Europe Central

Europe Central

by William T. Vollmann

Paperback(Reprint)

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Overview

A daring literary masterpiece and winner of the National Book Award

In this magnificent work of fiction, acclaimed author William T. Vollmann turns his trenchant eye on the authoritarian cultures of Germany and the USSR in the twentieth century to render a mesmerizing perspective on human experience during wartime. Through interwoven narratives that paint a composite portrait of these two battling leviathans and the monstrous age they defined, Europe Central captures a chorus of voices both real and fictional— a young German who joins the SS to fight its crimes, two generals who collaborate with the enemy for different reasons, the Soviet composer Dmitri Shostakovich and the Stalinist assaults upon his work and life.

Product Details

ISBN-13: 9780143036593
Publisher: Penguin Publishing Group
Publication date: 11/29/2005
Edition description: Reprint
Pages: 832
Sales rank: 235,400
Product dimensions: 5.50(w) x 8.50(h) x 1.80(d)

About the Author

William T. Vollmann is the author of ten novels, including Europe Central, which won the National Book Award.  He has also written four collections of stories, including The Atlas, which won the PEN Center USA West Award for Fiction, a memoir, and six works of nonfiction, including Rising Up and Rising Down and Imperial, both of which were finalists for the National Book Critics Circle Award. He is the recipient of a Whiting Writers Award and the Strauss Living Award from the American Academy of Arts and Letters.  His journalism and fiction have been published in The New Yorker, Harpers, Esquire, Granta, and many other publications.

Hometown:

Sacramento, California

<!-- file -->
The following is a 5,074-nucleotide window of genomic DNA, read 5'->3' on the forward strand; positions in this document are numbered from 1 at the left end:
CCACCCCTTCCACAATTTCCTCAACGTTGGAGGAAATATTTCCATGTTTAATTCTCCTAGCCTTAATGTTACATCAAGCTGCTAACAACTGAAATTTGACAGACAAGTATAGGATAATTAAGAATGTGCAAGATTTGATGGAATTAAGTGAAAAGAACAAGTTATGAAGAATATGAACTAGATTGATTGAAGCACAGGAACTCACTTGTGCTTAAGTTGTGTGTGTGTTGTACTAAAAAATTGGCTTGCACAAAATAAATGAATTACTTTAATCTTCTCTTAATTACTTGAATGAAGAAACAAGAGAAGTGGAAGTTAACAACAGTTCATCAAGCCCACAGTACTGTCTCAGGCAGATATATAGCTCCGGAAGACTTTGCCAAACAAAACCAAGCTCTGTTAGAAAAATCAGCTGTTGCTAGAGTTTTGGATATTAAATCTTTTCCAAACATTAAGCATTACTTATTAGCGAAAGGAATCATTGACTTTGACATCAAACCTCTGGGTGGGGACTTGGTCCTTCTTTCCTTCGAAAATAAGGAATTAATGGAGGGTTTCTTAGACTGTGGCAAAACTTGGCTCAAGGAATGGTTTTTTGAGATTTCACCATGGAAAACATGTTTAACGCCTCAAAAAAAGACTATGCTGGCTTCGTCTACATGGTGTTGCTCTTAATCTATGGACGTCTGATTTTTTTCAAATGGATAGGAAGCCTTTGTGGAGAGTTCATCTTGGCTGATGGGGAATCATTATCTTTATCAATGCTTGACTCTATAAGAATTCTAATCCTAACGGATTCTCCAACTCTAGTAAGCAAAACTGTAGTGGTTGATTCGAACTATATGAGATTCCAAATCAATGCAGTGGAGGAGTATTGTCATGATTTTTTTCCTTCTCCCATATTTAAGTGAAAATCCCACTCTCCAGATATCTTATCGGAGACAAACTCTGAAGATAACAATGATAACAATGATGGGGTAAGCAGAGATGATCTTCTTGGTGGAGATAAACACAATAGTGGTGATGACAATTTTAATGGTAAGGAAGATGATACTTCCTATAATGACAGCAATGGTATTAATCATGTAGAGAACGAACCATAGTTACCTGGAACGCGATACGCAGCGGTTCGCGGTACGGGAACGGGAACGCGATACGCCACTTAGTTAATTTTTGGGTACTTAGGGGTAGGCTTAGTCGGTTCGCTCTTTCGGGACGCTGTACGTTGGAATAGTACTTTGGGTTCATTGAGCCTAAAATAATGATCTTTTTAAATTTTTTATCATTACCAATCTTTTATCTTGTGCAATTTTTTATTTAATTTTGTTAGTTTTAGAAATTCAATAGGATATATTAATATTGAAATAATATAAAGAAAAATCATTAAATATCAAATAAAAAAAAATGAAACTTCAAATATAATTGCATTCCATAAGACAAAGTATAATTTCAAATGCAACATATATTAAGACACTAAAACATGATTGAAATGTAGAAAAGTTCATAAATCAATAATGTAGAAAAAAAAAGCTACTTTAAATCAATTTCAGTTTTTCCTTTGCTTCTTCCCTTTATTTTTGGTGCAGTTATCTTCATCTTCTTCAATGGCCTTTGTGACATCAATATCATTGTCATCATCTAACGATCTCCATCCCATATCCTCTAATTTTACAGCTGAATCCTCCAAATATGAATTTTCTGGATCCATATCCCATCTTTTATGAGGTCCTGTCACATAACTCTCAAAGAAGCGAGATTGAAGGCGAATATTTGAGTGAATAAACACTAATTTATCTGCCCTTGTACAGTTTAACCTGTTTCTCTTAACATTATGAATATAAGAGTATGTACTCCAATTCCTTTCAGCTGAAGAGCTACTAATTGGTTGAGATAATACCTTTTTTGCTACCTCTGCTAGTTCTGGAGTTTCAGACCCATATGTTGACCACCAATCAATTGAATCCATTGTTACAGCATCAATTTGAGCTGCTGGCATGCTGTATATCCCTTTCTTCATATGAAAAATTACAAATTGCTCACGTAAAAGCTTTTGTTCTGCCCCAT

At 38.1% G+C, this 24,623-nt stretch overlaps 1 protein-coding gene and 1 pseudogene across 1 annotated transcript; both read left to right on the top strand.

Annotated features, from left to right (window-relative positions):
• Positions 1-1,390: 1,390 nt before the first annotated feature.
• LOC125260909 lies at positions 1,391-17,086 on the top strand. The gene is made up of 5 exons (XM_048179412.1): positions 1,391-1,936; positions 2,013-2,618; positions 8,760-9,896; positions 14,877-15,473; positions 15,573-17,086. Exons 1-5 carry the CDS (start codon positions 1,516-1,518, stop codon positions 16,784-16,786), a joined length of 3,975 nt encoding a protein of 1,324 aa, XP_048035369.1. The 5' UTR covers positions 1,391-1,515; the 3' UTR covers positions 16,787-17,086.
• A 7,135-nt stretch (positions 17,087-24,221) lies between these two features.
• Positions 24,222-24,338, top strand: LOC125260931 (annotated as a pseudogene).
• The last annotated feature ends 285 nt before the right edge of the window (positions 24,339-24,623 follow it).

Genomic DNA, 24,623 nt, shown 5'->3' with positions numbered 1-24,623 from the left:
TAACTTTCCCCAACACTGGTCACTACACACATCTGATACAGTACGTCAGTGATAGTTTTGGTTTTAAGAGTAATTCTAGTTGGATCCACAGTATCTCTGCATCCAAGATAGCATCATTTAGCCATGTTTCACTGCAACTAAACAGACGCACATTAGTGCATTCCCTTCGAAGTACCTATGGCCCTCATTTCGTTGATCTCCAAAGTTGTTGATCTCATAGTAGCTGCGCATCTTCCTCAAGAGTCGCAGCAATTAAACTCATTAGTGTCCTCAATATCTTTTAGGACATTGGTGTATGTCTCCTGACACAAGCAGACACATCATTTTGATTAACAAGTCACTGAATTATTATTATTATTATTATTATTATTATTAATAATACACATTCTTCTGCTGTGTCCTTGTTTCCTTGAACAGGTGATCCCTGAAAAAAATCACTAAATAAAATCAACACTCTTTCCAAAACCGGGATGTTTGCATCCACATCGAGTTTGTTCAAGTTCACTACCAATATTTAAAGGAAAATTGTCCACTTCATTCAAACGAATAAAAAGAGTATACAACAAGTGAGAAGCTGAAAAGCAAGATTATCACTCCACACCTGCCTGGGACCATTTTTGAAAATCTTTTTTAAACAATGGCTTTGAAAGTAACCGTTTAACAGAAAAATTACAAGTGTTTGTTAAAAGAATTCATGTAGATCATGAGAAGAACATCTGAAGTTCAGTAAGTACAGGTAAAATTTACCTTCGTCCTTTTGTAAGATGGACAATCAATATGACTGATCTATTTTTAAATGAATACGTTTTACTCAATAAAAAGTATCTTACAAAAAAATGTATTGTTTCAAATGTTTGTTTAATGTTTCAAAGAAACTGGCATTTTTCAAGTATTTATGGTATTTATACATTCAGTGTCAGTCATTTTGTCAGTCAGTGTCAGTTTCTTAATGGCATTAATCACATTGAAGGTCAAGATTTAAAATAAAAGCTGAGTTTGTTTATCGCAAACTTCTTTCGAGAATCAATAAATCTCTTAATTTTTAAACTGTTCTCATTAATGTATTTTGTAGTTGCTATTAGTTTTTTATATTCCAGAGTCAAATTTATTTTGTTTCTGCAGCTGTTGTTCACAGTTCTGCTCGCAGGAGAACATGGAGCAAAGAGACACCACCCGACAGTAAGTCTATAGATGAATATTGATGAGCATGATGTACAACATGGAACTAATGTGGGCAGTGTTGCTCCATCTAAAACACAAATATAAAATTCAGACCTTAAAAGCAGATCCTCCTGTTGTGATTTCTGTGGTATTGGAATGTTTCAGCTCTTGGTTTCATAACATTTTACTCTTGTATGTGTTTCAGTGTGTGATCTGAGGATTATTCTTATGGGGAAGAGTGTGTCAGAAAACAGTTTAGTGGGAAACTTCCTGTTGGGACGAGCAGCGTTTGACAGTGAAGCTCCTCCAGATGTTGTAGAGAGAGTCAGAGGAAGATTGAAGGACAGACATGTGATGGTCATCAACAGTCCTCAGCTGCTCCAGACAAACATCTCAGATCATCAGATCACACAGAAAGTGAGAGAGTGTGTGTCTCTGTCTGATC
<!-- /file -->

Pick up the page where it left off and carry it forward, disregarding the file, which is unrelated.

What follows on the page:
Date of Birth:

July 28, 1959

Place of Birth:

Santa Monica, California

Education:

Attended Deep Springs College and Cornell University

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Europe Central 3.5 out of 5 based on 0 ratings. 13 reviews.
Guest More than 1 year ago
I can't remember the last time I chose not to complete a book. This would be the first time in about 20 years. I quit reading at page 140. I've been reading primarily award winners and there are too many other good books to read. On the 'reader's sophistication meter', I don't claim to register any higher than a 'C+'. So keep that in mind when I state I found no enjoyment whatsoever in making it to page 140. The book is disjointed, full of reference to obscure persons, 'undefined' pronouns. Very difficult to follow, understand. I regard this book as more of an academic work, almost poetic. Definitely not recreational reading. Vollmann's intent seems to be to display his clever writing style rather than of creating a work for readers to enjoy. If that's what you want, read on.
Guest More than 1 year ago
A tour de force without be overwhelming. A narrative in intimately personal and moral terms of the clash of naziism and communism which rent the fabric of Europe, and drew in the world. The term 'historical fiction' does not do it justice.
Guest More than 1 year ago
Dense, meandering, oppressively boring, often incoherent, bordering on unreadable. The awards are for its subject matter i.e. fascism, creativity, nationalism, individualism, war and art and for the intellectual power of the author.
Guest More than 1 year ago
I am amazed at the historical details known by the author. However, a minor correction is in order. It was Goebbels and not Goring who had a romantic relationship with the Czech actress Lida Baarova.
librarianbryan on LibraryThing More than 1 year ago